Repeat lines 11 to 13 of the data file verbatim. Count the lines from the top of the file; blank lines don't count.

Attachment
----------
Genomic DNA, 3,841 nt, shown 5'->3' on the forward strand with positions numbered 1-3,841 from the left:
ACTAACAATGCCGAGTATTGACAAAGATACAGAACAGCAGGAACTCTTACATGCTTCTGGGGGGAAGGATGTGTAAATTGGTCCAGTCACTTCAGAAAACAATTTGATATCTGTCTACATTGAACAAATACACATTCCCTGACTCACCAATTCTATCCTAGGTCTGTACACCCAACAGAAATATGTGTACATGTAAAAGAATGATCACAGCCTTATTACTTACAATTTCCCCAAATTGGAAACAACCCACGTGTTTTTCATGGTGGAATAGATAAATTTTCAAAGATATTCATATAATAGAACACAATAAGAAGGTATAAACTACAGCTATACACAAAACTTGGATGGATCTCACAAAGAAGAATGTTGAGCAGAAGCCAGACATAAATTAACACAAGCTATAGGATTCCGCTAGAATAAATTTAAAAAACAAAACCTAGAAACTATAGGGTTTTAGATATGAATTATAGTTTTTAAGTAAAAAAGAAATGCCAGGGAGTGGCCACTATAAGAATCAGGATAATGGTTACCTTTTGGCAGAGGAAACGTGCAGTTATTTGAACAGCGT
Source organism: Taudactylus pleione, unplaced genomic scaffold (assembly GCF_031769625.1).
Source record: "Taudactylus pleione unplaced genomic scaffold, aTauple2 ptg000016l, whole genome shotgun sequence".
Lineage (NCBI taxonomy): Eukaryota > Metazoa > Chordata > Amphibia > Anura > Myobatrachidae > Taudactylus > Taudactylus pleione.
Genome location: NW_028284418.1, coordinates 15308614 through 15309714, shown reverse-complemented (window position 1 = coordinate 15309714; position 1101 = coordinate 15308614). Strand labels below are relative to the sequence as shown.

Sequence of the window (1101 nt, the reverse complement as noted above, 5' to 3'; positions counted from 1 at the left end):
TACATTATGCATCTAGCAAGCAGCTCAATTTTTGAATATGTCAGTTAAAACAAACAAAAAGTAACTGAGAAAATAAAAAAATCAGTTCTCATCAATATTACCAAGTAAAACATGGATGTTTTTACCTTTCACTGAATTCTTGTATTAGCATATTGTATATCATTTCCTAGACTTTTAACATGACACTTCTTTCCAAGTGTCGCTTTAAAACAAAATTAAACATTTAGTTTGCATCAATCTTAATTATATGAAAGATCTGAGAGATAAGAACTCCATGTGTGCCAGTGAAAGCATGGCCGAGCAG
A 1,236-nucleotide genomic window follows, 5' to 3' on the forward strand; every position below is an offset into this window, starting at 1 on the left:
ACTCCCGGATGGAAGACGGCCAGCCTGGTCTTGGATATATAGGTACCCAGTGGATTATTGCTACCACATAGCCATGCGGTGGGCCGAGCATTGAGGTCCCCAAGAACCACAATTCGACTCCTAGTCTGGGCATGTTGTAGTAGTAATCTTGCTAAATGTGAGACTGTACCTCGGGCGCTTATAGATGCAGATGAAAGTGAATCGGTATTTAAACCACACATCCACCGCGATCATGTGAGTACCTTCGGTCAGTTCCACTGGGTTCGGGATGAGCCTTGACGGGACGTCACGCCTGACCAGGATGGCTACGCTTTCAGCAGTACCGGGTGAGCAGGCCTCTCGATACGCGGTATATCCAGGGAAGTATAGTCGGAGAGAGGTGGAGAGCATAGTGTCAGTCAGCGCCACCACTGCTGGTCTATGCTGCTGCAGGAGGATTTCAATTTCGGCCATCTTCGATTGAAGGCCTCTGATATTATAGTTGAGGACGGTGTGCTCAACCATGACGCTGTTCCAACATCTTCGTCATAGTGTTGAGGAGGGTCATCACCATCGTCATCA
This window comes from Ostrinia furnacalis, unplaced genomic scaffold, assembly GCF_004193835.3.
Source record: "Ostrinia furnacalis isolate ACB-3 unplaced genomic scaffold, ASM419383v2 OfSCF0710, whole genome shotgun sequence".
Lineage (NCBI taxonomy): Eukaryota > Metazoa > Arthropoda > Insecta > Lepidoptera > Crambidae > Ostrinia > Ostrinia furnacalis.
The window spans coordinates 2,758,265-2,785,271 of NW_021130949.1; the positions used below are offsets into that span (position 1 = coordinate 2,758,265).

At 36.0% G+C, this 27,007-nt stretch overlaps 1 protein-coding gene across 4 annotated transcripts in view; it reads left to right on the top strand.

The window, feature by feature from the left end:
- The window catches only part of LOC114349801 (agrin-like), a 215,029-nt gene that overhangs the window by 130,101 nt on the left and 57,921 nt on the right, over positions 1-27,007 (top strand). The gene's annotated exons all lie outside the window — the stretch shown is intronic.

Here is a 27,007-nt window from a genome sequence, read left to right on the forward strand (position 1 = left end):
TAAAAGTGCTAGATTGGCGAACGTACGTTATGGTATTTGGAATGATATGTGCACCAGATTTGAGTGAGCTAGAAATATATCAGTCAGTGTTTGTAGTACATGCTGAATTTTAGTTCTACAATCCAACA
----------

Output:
This window comes from Ostrinia furnacalis, unplaced genomic scaffold, assembly GCF_004193835.3.
Source record: "Ostrinia furnacalis isolate ACB-3 unplaced genomic scaffold, ASM419383v2 OfSCF0710, whole genome shotgun sequence".
Lineage (NCBI taxonomy): Eukaryota > Metazoa > Arthropoda > Insecta > Lepidoptera > Crambidae > Ostrinia > Ostrinia furnacalis.